RAMGO showcased its outstanding varieties in the inauguration of its 3rd research station in Bongabon, Nueva Ecija last January 28, 2015.
By Jord Earving Gadingan
Ramgo International Corporation recently inaugurated its third research station in Bongabon, Nueva Ecija. In addition to supplying quality seeds, the company carries fertilizers, plant protection, garden supplies, and organic fertilizers.
Visitors and delegates were divided by Ramgo’s farm technicians and field researchers into smaller groups, who were then guided them to the research station’s 2.7 hectare (ha) field in which there were 229 ongoing variety trials. These trials are essential in order to choose the best varieties for the company to offer to farming communities.
Tomato producers might consider the Agatona variety, which is resistant to Tomato Yellow-Leaf Curl Virus (TYLCV). Agatona can be harvested within 50-55 days after transplanting (DAT). Also, it has a relatively longer life span, extending up to two and a half months after the first harvesting, whose yield ranges from 25-35 tons/ha.
Radish growers may find the Valiant variety to be a good choice since it’s an early maturing variety that can be harvested in 40-50 days after sowing. It has vigorous plant growth from the vegetative to the harvesting stage. Valiant also has wide season adaptability and has good tolerance to soft rot. Upon harvesting, it also has good root uniformity and the crop’s estimated yield ranges from 20-26 tons/ha.
For ampalaya producers whose problems are fruit cracking, pamamarako (the inability to develop fruits), and stress of their produce, Verde Buenas F1 is the answer. It is a high-yielding ampalaya hybrid which is early maturing at 30-40 DAT. Harvesting can last up to 2 months and has an estimated yield of 20-25 tons/ ha. It has cylindrical, shiny, light green fruits with smooth ridges.
This variety performs best during the cool and hot-wet season. Another variety is Megaton F1, which is also an early maturing variety of ampalaya shaped like a bullet and with rounded base fruits. Its flesh is firm and tolerant to bacterial wilt. This variety yields from 30-35 tons/ha.
Those with eggplant crops may want to consider the Sikat F1 variety, since it is tolerant to heat and bacterial wilt. Sikat is high yielding (30-35 tons/ha) and extra early maturing (45 DAT); this variety of eggplant has cylindrical fruits. Its fruits have shiny dark purple skin and a purplish-green calyx that makes it appealing to the market. These are just some of the Ramgo seeds which have already been tested and are now commercially available.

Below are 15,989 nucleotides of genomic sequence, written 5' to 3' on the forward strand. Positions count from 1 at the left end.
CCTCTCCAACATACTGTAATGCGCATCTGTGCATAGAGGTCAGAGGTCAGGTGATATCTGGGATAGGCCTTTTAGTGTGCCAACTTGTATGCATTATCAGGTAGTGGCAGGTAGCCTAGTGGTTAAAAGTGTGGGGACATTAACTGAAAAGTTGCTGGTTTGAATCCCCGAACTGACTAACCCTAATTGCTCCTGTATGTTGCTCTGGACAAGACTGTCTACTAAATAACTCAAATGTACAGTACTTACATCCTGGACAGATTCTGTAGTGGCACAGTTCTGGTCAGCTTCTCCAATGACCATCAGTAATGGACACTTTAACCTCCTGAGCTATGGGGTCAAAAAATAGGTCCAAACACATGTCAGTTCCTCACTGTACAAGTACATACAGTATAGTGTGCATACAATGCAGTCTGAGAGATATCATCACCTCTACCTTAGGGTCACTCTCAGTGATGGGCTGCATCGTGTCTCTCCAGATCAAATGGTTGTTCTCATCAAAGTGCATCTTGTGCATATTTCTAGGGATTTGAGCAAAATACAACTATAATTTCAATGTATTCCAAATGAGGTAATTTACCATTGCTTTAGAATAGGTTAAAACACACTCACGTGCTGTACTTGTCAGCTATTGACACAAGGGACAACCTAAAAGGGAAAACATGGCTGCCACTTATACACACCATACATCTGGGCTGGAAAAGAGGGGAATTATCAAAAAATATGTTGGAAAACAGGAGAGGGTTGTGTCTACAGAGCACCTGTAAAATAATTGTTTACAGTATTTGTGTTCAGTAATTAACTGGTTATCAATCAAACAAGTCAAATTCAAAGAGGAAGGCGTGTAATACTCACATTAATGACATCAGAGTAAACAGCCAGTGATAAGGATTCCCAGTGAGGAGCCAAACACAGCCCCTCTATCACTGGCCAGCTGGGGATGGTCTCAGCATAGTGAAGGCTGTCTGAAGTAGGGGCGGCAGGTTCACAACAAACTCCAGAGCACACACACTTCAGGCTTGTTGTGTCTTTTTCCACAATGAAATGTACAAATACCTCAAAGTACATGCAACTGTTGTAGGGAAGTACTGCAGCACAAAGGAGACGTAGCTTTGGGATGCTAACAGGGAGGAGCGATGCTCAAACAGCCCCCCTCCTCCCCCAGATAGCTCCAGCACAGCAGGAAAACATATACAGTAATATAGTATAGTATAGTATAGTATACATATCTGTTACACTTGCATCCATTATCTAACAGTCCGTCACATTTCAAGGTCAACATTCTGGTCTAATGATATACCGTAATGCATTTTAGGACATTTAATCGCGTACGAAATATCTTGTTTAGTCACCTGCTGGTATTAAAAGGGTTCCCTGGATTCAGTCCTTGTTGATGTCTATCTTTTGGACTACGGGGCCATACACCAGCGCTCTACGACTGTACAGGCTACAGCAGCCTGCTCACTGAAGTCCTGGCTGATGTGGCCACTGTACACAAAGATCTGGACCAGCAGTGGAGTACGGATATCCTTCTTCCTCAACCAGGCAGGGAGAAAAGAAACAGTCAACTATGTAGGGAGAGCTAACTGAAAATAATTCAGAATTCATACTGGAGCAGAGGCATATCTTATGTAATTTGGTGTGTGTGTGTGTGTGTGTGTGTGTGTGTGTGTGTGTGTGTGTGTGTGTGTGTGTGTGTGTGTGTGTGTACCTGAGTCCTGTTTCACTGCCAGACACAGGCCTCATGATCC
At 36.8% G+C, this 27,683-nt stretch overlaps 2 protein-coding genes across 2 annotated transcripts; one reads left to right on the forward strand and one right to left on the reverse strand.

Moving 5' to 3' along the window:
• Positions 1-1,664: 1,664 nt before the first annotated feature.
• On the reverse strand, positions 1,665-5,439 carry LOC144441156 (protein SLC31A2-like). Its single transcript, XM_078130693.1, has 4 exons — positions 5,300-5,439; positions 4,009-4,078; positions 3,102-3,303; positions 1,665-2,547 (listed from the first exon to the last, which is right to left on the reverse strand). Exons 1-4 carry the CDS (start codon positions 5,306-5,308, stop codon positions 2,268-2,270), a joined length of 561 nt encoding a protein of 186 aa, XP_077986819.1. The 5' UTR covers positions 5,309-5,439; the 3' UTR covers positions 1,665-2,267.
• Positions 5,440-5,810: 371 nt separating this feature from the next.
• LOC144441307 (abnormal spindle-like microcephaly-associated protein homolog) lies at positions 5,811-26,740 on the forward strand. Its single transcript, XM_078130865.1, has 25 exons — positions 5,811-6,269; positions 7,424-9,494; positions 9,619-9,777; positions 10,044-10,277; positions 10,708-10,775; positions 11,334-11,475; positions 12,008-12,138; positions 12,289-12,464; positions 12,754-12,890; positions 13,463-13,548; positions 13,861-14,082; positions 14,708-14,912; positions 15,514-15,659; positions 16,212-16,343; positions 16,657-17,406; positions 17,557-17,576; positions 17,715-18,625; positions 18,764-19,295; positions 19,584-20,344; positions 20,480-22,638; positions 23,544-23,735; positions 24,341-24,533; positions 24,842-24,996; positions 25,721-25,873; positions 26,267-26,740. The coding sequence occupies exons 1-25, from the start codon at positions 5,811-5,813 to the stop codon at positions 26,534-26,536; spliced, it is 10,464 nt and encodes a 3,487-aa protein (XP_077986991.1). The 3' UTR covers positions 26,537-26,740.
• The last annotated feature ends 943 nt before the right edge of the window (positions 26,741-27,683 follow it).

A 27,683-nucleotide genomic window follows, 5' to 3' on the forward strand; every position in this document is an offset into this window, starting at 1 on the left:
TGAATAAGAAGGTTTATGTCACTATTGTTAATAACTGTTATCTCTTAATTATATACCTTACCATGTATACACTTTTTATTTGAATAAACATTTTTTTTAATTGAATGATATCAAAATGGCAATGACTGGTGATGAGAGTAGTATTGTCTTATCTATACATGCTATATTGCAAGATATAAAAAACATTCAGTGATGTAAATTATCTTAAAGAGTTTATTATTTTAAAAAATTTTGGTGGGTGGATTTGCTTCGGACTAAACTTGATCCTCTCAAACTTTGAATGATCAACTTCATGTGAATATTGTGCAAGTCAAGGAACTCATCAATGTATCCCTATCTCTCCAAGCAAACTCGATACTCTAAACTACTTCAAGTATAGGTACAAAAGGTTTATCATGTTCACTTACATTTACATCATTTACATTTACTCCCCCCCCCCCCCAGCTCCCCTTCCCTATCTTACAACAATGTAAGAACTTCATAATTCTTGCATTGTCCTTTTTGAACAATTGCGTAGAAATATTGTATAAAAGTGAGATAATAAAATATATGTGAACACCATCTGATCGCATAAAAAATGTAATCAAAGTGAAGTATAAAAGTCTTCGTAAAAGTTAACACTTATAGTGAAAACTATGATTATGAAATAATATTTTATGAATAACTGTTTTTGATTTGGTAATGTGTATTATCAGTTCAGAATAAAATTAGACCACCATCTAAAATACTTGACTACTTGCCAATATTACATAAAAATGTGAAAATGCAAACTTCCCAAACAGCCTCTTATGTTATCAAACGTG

The rest of the varieties on trial are still coded for fair evaluation of their performances. Varietal screening also takes place in other research stations in the highlands of Bugias, Benguet, and in South Cotabato. “We look for the best varieties then offer these to the farmers to give them alternatives to planting traditional varieties,” said Albino Aquino, national research and development manager of Ramgo.
According to Aquino, varietal screening is done by conducting trials of the seeds from various suppliers. After evaluation, high-performing varieties will be tested on its top-producing locations such as the eggplant varieties tested in Villasis, Pangasinan and parts of Quezon. This confirmatory trial is conducted to make sure that the varieties are first-rate before being made commercially available.
Technicians in the research stations also develop packages of technologies (POTs) for the crops. They find the best way to lessen production costs and maximize the profits of the farmers. Also, they perform studies on organic farming and look for alternative solutions to insect pests.
Aquino added that they are conducting several research studies to help farmers, not only in guiding them as to what variety to plant, but also what cultural practices they should use in order to receive a good harvest. In order to continually address the problems and needs of farming communities, Dr. Aquino together with Dr. Romeo Opeña conducts plant breeding to produce higher yielding, early maturing, and pest- and disease-resistant varieties.
As one of the farmer said during the field tour, “What we learned in farming is that you should choose the best variety to plant.” Varietal selection is indeed vital to the profitability of the farm business, so farmers should choose seeds that have been tried and tested.
This appeared in Agriculture Monthly’s April 2015 issue.